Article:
Biking to preserve local business
Grocery stores that invest in parking are investing in their competitors. When driving to the grocery store is encouraged, distance is no longer a barrier. People accustomed to driving to the store will eventually leave their local store, if they think a competitor will offer a better experience. This was one conclusion of a recent panel on the impact of bicycle transportation on local businesses, which was chaired by Senior Consultant Angela van der Kloof. The Bike Café was organized by the Tilburg Cycling Forum and included local businesses from the Dutch town of Tilburg and transportation consultants who came together to brainstorm ways to promote local commerce.
In The Netherlands, 31 percent of shopping trips under 7.5 kilometers are made by bike. Students and people over 50 are more likely to take the bike for shopping. Since the economic crisis hit The Netherlands, shoppers are spending less and more shopping has been done online since 2005. There are also more people working from home as a result of a movement that encourages flexibility in work schedules and the use of technology, which means people are not out circulating in the city as much.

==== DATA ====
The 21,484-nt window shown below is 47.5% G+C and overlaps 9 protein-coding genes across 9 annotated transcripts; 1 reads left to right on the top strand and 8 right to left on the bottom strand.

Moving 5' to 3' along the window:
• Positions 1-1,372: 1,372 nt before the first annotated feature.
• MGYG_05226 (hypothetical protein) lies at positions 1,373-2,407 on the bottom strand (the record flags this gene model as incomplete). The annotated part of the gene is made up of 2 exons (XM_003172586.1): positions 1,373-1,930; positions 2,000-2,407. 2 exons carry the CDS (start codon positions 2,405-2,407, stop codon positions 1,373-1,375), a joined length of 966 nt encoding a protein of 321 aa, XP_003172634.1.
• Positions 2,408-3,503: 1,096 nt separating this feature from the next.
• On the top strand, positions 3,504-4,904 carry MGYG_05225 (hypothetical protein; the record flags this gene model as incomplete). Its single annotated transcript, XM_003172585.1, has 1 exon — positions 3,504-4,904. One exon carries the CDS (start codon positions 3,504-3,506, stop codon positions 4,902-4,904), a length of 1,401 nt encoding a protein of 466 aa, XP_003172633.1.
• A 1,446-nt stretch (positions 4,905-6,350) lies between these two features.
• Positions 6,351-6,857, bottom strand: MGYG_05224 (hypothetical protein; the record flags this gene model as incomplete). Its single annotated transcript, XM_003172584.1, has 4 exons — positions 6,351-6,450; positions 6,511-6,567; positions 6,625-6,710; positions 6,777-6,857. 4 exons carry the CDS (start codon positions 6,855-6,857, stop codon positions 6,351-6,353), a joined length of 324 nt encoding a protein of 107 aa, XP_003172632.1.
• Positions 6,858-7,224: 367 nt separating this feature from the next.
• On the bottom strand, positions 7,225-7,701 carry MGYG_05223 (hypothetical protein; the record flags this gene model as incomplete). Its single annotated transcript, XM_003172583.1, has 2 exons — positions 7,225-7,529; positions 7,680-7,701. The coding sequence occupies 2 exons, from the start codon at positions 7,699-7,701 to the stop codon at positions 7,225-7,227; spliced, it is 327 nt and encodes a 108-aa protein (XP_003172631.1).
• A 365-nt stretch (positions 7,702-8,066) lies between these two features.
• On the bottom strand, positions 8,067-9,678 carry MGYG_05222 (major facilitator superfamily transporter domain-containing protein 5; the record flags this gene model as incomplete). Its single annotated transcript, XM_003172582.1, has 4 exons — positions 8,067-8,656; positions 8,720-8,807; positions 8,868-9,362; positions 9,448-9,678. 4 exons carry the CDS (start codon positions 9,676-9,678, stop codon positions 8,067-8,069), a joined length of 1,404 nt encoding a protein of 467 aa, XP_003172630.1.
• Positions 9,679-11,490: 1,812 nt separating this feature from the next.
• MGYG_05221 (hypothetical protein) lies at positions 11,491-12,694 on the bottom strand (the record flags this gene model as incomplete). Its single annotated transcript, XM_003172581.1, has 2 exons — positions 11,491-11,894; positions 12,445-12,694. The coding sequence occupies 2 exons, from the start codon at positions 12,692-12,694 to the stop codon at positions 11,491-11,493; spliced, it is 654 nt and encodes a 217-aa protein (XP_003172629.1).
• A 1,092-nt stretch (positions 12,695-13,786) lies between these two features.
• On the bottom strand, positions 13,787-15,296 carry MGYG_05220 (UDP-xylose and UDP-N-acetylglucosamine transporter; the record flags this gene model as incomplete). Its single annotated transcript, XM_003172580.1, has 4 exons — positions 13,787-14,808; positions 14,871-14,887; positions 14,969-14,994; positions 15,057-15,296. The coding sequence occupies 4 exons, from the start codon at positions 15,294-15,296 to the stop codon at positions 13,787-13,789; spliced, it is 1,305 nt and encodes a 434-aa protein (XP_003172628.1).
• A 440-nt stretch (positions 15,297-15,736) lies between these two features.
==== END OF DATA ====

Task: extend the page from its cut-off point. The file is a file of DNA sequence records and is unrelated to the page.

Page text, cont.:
In order to encourage people to continue shopping locally, it must be easy to access the commercial area and good bike parking must be provided. Shoppers on bikes can be drawn in by daily specials. Shoppers have so many products at their fingertips (literally) that experience is really what people seek when they visit a restaurant and shop. Forward-thinking businesses are offering unique events and services to keep their local clientele. This concept is more important than a product itself.
Multi-modal mobility to the next level
Winter Cycling from Montreal to Moscow